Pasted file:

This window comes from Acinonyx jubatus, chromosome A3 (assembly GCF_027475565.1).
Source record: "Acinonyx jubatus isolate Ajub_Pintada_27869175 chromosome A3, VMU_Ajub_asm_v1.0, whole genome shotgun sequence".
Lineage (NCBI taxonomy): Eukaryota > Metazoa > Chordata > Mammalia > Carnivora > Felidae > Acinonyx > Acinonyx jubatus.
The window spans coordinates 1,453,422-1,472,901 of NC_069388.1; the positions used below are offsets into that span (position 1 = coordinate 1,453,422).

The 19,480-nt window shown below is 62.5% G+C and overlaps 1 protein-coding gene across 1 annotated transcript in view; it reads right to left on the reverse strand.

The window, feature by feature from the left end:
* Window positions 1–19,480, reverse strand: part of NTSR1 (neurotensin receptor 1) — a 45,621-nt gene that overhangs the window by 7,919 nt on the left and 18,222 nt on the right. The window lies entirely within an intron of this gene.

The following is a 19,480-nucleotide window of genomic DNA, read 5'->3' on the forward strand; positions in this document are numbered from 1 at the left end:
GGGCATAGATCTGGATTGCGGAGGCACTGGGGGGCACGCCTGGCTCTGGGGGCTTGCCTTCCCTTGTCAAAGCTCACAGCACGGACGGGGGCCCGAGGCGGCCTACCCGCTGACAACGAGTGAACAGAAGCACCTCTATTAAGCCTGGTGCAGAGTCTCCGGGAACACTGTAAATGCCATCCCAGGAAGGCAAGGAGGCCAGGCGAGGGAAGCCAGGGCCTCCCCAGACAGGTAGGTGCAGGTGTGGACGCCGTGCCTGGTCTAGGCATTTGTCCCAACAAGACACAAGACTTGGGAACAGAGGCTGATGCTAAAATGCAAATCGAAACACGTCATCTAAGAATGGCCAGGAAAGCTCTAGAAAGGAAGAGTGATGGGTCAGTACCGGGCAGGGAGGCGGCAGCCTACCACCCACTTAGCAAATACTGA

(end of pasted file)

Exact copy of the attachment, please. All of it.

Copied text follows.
This window comes from Acinonyx jubatus, chromosome A3 (assembly GCF_027475565.1).
Source record: "Acinonyx jubatus isolate Ajub_Pintada_27869175 chromosome A3, VMU_Ajub_asm_v1.0, whole genome shotgun sequence".
Lineage (NCBI taxonomy): Eukaryota > Metazoa > Chordata > Mammalia > Carnivora > Felidae > Acinonyx > Acinonyx jubatus.
The window spans coordinates 1,453,422-1,472,901 of NC_069388.1; the positions used below are offsets into that span (position 1 = coordinate 1,453,422).

The 19,480-nt window shown below is 62.5% G+C and overlaps 1 protein-coding gene across 1 annotated transcript in view; it reads right to left on the reverse strand.

The window, feature by feature from the left end:
* Window positions 1–19,480, reverse strand: part of NTSR1 (neurotensin receptor 1) — a 45,621-nt gene that overhangs the window by 7,919 nt on the left and 18,222 nt on the right. The window lies entirely within an intron of this gene.

The following is a 19,480-nucleotide window of genomic DNA, read 5'->3' on the forward strand; positions in this document are numbered from 1 at the left end:
GGGCATAGATCTGGATTGCGGAGGCACTGGGGGGCACGCCTGGCTCTGGGGGCTTGCCTTCCCTTGTCAAAGCTCACAGCACGGACGGGGGCCCGAGGCGGCCTACCCGCTGACAACGAGTGAACAGAAGCACCTCTATTAAGCCTGGTGCAGAGTCTCCGGGAACACTGTAAATGCCATCCCAGGAAGGCAAGGAGGCCAGGCGAGGGAAGCCAGGGCCTCCCCAGACAGGTAGGTGCAGGTGTGGACGCCGTGCCTGGTCTAGGCATTTGTCCCAACAAGACACAAGACTTGGGAACAGAGGCTGATGCTAAAATGCAAATCGAAACACGTCATCTAAGAATGGCCAGGAAAGCTCTAGAAAGGAAGAGTGATGGGTCAGTACCGGGCAGGGAGGCGGCAGCCTACCACCCACTTAGCAAATACTGA